Inside Artists - Issue 16

Page 46

46 ARTIST INTERVIEW Stephen Wilson

Stephen Wilson


uestions around appropriation, conspicuous consumption and brand worship are explored by Stephen Wilson; his background in fashion and home design informing his sculptural, textile-led work, where heavily embroidered modular blocks combine into large-scale images. Part Pop-Art, part high-fashion editorial, themes of Americana, luxury and excess are playfully represented in a collage of iconic symbols, text and photography. The techniques and materials the artist selects for each artwork is an important part of his studio process, taking a special interest in the intersection of traditional craft and contemporary culture. From machine embroidery and painting to 3D printing and laser engraving, his mixed media assemblages take on many forms, although most often created from millions of stitches which take hundreds of hours to complete. Wilson is based in Charlotte, North Carolina, a former mill town and textiles hub. He is represented by major galleries across the US and has had several solo shows, as well as group exhibitions and art fairs internationally.

How did your background in fashion and home design evolve into your current artistic practice? I’ve always been in a creative setting but I wouldn’t say I set out to be an artist. My background as a freelance embroidery designer lended itself to the work. Being immersed in the embroidery world for over 20 years allowed me to master the knowledge of the traditional techniques. What’s your process for starting a new piece; do you have a research stage? Where do you draw inspiration from? Much of my inspiration comes from the very boxes that I use and the brands they exemplify — Gucci and Hermes are among the classics when it comes to designer boxes. They’re steadfast and have truly become iconic. When it comes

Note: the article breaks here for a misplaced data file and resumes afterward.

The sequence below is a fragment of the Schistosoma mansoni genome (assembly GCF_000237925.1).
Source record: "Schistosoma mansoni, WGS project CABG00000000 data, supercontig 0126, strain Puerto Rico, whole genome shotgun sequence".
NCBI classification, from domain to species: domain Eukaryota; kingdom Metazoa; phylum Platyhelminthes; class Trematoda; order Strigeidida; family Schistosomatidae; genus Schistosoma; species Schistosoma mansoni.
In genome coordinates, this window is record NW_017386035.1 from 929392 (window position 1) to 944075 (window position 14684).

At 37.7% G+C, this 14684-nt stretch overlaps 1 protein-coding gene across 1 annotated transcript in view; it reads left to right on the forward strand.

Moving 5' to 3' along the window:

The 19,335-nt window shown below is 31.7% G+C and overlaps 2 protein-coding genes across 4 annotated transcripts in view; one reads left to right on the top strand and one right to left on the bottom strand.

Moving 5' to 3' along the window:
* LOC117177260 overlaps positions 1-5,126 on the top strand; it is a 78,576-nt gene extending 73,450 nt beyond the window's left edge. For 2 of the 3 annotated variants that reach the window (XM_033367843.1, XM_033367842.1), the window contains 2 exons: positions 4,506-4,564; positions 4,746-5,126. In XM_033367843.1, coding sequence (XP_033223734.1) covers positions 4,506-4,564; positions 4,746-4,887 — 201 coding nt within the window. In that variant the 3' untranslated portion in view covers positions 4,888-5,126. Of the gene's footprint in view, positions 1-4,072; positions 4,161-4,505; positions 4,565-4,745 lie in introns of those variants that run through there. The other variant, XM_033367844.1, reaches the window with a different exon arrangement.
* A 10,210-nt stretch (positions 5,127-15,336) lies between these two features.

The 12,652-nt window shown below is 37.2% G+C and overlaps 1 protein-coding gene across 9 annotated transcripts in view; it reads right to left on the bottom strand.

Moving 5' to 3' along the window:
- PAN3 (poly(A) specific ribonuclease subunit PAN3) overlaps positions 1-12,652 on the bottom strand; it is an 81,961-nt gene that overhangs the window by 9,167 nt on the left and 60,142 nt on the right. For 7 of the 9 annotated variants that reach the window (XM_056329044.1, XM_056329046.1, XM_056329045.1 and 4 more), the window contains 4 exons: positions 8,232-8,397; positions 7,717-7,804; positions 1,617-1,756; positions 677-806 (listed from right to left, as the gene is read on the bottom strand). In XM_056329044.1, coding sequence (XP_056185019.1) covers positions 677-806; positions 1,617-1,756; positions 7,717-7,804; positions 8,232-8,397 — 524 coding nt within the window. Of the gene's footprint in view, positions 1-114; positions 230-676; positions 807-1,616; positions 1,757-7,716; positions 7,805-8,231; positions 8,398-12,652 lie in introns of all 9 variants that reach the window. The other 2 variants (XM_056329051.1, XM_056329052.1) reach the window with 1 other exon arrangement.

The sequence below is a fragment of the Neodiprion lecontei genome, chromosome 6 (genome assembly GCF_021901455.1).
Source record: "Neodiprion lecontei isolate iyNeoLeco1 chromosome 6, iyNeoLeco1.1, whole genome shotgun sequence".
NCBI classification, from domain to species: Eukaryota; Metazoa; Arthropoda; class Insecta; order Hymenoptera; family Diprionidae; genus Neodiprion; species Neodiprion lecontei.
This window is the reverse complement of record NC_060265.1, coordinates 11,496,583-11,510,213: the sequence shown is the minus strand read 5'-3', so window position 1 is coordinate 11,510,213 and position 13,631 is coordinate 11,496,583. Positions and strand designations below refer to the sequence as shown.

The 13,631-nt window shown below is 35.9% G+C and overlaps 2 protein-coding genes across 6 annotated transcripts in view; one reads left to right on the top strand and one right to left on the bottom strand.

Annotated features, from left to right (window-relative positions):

to process, the first stage includes sketching the design with a simple concept drawing. The information involved in the initial design is vital; it’s where I decide the compositional details. Then comes digitizing the design which is programmed to the embroidery machines software — each stitch gets hand-placed within the program. Thousands of stitches go into one single piece of work. There are several refining stages that I go through but each piece of art has its own story and intention. Your work is often a combination of traditional crafts combined with contemporary techniques, mediums and technology, is this blend of the old and new an important aspect of your practice? The combination of traditional crafts combined with contemporary techniques is certainly an

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